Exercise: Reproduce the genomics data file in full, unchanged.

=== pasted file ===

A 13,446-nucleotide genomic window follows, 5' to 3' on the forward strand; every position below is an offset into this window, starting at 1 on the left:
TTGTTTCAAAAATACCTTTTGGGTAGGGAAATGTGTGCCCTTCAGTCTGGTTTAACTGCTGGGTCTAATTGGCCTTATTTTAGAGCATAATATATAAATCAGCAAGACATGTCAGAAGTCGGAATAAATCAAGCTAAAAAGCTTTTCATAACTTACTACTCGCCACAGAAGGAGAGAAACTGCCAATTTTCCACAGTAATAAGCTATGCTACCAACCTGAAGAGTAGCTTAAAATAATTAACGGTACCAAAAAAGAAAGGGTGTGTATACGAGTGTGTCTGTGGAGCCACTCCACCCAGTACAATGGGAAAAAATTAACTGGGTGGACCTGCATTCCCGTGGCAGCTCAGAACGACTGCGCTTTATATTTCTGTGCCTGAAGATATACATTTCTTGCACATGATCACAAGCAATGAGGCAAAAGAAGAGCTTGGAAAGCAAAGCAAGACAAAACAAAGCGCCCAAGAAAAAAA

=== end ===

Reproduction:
A 13,446-nucleotide genomic window follows, 5' to 3' on the forward strand; every position below is an offset into this window, starting at 1 on the left:
TTGTTTCAAAAATACCTTTTGGGTAGGGAAATGTGTGCCCTTCAGTCTGGTTTAACTGCTGGGTCTAATTGGCCTTATTTTAGAGCATAATATATAAATCAGCAAGACATGTCAGAAGTCGGAATAAATCAAGCTAAAAAGCTTTTCATAACTTACTACTCGCCACAGAAGGAGAGAAACTGCCAATTTTCCACAGTAATAAGCTATGCTACCAACCTGAAGAGTAGCTTAAAATAATTAACGGTACCAAAAAAGAAAGGGTGTGTATACGAGTGTGTCTGTGGAGCCACTCCACCCAGTACAATGGGAAAAAATTAACTGGGTGGACCTGCATTCCCGTGGCAGCTCAGAACGACTGCGCTTTATATTTCTGTGCCTGAAGATATACATTTCTTGCACATGATCACAAGCAATGAGGCAAAAGAAGAGCTTGGAAAGCAAAGCAAGACAAAACAAAGCGCCCAAGAAAAAAA